Gallim Dance performs Practicing Awe at Grace Farms. PC Vanessa Van Ryzin, Courtesy Grace Farms.
While not a new idea, the development of rural sites dedicated to arts creation is trending with renewed intensity, particularly in the Northeast. “Getting out of the city and going where the company lives together, shares meals together, it creates a family,” says Andrea Miller, artistic director of Gallim Dance. Gallim participates in residencies across the country, including several with Jacob’s Pillow and, more recently, Grace Farms. “We can dive into creation more vulnerable and open, leading to new ways of thinking that we bring back to our work in the city.”Here are three organizations growing in new directions.
Jacob’s Pillow Expansion
The pioneer for rural dance retreats and performance, Jacob’s Pillow celebrates its 85th anniversary this summer with the opening of the$4.5 million Perles Family Studio. The studio will not only provide a high-caliber setting for intensive students and festival companies, but will also increase year-round residency space for the Creative Development Residency Program.Invited artists—this season there are 10 residencies, with plans to grow—are provided with free housing for one to three weeks, 24-hour studio access, full access to Pillow archives, and a showing with audience feedback and dialogue. They also receive a stipend for the residency and additional funds for a dramaturg or other outside eye. “The Pillow feels like hallowed ground, and any visiting artist joins the history of those that came before them,” explains director Pamela Tatge. “Many artists feel it renews their commitment to the art form.”
Lumberyard Under Construction
American Dance Institute is rebuilding and rebranding the organization as Lumberyard, named after its new home in a Hudson riverfront lumberyard in Catskill, New York, two hours north of New York City. Due for completion in May 2018, plans include $5 million renovations of the 30,000-square-foot lumberyard building, transforming it into a theater, artist housing, offices and kitchen, followed by renovations of three barns, one including a large dance studio, to be completed at a later date.
Lumberyard distinguishes itself by supporting creation of contemporary multidisciplinary work through Incubator, a curated residency program. “Our goal is to strengthen the artists’ work and put their needs first, to get their city premiere as ready as possible,” saysexecutive and artistic director Adrienne Willis. “We wanted to be far enough from New York City that artists feel like they are getting away, to minimize distractions that pull from creative work.”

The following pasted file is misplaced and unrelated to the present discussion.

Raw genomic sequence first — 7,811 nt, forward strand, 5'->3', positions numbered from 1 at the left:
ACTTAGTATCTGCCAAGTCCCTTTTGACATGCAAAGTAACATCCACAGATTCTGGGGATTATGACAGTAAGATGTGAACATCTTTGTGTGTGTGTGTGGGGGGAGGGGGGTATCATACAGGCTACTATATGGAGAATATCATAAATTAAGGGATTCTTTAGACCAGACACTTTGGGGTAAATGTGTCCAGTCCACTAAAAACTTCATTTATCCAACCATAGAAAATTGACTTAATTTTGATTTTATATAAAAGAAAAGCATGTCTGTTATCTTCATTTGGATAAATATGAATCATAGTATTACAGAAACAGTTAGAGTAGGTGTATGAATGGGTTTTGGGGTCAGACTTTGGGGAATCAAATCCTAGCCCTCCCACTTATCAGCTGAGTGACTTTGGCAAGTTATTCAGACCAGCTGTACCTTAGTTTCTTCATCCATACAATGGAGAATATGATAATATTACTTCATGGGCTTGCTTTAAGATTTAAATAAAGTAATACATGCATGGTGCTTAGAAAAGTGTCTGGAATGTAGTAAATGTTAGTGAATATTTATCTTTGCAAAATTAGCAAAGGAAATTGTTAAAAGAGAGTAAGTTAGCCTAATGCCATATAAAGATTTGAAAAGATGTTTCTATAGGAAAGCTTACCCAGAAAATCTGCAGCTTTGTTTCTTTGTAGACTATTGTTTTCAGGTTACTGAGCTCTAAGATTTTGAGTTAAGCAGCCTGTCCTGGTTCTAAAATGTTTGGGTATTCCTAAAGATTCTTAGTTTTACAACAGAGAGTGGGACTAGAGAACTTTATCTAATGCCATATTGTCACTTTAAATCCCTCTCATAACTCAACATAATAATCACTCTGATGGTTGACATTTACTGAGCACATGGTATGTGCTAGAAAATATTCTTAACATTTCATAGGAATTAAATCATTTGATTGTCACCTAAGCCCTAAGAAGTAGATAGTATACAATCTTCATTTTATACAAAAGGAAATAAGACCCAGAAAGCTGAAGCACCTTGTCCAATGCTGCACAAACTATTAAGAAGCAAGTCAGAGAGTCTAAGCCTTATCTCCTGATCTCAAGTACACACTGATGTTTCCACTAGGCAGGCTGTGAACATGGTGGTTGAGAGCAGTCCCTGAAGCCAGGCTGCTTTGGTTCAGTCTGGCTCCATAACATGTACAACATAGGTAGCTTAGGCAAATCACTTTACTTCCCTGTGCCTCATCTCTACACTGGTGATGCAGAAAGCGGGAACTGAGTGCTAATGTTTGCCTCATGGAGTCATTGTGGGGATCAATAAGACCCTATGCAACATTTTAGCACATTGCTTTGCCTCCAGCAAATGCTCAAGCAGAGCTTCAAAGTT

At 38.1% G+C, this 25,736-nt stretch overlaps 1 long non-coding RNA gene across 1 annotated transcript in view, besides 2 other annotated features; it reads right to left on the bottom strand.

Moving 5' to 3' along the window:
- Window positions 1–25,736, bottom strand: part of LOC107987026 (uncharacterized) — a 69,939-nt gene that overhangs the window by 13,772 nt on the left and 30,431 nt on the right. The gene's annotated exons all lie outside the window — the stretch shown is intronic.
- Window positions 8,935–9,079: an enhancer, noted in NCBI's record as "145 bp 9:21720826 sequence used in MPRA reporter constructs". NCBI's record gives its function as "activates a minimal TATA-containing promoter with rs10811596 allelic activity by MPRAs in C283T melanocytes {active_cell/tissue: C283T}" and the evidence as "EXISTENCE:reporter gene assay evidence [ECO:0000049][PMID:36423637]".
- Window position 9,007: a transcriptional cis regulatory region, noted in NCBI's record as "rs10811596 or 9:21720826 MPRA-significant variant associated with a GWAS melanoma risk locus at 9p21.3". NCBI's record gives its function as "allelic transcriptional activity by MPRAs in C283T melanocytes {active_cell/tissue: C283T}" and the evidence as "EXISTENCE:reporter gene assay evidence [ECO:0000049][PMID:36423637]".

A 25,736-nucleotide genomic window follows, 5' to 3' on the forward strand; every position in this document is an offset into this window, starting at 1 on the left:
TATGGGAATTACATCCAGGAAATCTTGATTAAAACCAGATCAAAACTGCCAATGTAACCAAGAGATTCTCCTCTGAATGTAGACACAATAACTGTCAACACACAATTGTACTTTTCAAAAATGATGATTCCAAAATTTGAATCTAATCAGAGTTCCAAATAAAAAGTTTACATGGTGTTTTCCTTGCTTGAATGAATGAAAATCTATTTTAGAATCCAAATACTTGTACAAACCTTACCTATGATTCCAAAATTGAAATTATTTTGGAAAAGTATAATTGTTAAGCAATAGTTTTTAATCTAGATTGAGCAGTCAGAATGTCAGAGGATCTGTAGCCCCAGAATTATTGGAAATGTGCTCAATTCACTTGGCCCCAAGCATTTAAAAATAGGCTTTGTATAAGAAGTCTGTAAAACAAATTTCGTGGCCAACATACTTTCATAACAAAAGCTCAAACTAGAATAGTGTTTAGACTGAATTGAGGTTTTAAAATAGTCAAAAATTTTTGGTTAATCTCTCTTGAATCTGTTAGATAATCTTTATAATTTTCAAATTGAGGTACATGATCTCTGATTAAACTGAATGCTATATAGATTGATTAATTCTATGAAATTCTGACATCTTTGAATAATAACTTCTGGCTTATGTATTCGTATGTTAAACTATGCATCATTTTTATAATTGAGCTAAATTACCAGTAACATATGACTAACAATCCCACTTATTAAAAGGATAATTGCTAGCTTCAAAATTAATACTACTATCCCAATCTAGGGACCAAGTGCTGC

Grace Farms’ Extraordinary First Year
This past October the impressive Grace Farms in New Canaan, Connecticut, held its one-year anniversary benefit featuring performances by Wendy Whelan and Gallim Dance alongside other visual, literary and performing artists. Kenyon Adams, the Grace Farms Foundation’s Arts Initiative director, describes the unique site as a place for collaboration and dialogue. The $67 million Riverbuilding sits on an 80-acre property of meadows, woods, wetlands and ponds, and houses a 700-seat indoor amphitheater/sanctuary. The site is open to thegeneral public and artists alike to encourage exploration of five initiatives: nature, arts, justice, community and faith. Admission is free.
“Everyone is invited to come here on their own at any time for peace and solitude, to enjoy the sheer beauty of nature and our building,” says Adams. While this generosity does not equate to free studio time, the site does offer space grants. Grace Farms also engages in thought-provoking discussions, such as hosting artists from a variety of disciplines for arts + mars, a workshop with NASA scientists to learn about NASA’s Journey to Mars mission. “Here you can clarify the priorities that drive your work,” Adams says, “and see the possibilities that arise when you take time to pause.”
Pacific Northwest Ballet principals Rachel Foster and Jonathan Porretta took their final curtain call on June 9, 2019. Photo by Lindsay Thomas, Courtesy PNB
We all know dance careers are temporary. But this season, it feels like we're saying goodbye to more stars than usual.
Many have turned to social media to share their last curtain calls, thoughts on what it feels like to say farewell to performing, and insights into the ways that dancing has made them who they are. After years of dedicating your life to the studio and stage, the decision to stop dancing is always an emotional one. Each dancer handles it in their own way—whether that means cheekily admitting to having an existential crisis, or simply leaving with no regrets about what you did for love.
We will miss these dancers' performances, but can't wait to see what awaits each in their next chapters.
A previous lab cycle. Photo by Evan Zimmerman/MurphyMade, Courtesy RRR Creative
Choreographic incubator Broadway Dance Lab has recently been rechristened Dance Lab New York. "I found the nomenclature of 'Broadway' was actually a type of glass ceiling to the organization," says choreographer Josh Prince, who founded the nonprofit in 2012.